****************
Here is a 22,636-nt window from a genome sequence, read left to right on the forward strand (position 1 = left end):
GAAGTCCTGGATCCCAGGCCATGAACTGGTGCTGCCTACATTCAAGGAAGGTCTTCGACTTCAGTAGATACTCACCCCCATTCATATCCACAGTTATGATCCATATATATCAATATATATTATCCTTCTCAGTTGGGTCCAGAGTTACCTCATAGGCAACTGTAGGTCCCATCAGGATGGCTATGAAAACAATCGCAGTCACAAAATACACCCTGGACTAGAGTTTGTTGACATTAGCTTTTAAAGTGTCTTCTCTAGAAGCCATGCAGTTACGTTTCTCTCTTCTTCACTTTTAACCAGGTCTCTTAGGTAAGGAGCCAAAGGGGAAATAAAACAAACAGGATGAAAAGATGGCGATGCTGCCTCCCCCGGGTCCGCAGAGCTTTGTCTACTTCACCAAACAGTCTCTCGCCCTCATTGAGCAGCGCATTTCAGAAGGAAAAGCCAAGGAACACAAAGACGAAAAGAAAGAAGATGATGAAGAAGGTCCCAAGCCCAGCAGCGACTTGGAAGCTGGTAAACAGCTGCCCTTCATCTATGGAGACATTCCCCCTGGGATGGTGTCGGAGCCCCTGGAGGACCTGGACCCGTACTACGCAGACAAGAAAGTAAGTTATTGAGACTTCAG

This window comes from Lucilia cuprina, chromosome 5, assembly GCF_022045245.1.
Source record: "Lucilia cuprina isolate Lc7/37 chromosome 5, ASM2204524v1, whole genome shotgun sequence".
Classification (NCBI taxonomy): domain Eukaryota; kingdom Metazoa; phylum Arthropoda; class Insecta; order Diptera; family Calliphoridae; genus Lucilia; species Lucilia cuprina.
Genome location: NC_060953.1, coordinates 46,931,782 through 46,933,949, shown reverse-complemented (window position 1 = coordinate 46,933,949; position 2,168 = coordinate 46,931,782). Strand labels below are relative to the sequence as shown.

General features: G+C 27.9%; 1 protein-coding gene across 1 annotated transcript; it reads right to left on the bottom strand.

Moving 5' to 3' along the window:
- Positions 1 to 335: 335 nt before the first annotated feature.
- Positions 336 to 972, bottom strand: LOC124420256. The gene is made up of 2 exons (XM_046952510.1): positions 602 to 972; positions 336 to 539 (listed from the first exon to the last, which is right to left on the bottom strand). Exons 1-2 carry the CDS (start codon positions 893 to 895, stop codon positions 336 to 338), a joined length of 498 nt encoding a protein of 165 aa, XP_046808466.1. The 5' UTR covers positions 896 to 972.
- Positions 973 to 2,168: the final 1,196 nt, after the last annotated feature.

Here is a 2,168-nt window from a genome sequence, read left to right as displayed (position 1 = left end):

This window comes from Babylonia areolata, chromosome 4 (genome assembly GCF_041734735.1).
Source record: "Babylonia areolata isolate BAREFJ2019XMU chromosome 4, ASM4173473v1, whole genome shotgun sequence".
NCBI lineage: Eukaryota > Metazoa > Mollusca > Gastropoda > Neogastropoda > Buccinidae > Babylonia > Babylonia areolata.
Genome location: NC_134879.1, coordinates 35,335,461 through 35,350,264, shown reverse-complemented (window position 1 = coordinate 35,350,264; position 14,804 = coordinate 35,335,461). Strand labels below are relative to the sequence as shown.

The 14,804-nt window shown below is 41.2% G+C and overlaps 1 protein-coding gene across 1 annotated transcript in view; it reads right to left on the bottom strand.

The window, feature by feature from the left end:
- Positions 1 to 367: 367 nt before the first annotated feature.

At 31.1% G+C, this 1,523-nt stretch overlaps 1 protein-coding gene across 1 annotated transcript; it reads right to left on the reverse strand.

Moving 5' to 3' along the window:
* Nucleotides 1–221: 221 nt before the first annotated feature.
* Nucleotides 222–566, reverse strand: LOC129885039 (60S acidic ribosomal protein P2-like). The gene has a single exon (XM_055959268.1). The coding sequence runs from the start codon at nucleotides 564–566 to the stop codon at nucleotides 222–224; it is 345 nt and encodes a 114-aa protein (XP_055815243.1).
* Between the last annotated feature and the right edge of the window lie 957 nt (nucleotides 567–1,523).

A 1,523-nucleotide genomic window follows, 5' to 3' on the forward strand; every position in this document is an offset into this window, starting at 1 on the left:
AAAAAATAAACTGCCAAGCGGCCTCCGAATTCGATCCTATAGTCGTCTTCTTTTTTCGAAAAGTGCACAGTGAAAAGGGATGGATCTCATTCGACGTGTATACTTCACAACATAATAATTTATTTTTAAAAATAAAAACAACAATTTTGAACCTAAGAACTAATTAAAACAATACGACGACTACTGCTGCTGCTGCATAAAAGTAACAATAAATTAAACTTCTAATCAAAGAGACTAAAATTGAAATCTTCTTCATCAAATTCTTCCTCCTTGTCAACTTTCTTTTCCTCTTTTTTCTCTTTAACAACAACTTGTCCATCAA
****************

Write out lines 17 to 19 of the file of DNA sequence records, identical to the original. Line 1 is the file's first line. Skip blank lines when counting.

The 14,804-nt window shown below is 41.2% G+C and overlaps 1 protein-coding gene across 1 annotated transcript in view; it reads right to left on the bottom strand.

The window, feature by feature from the left end:
- Positions 1 to 367: 367 nt before the first annotated feature.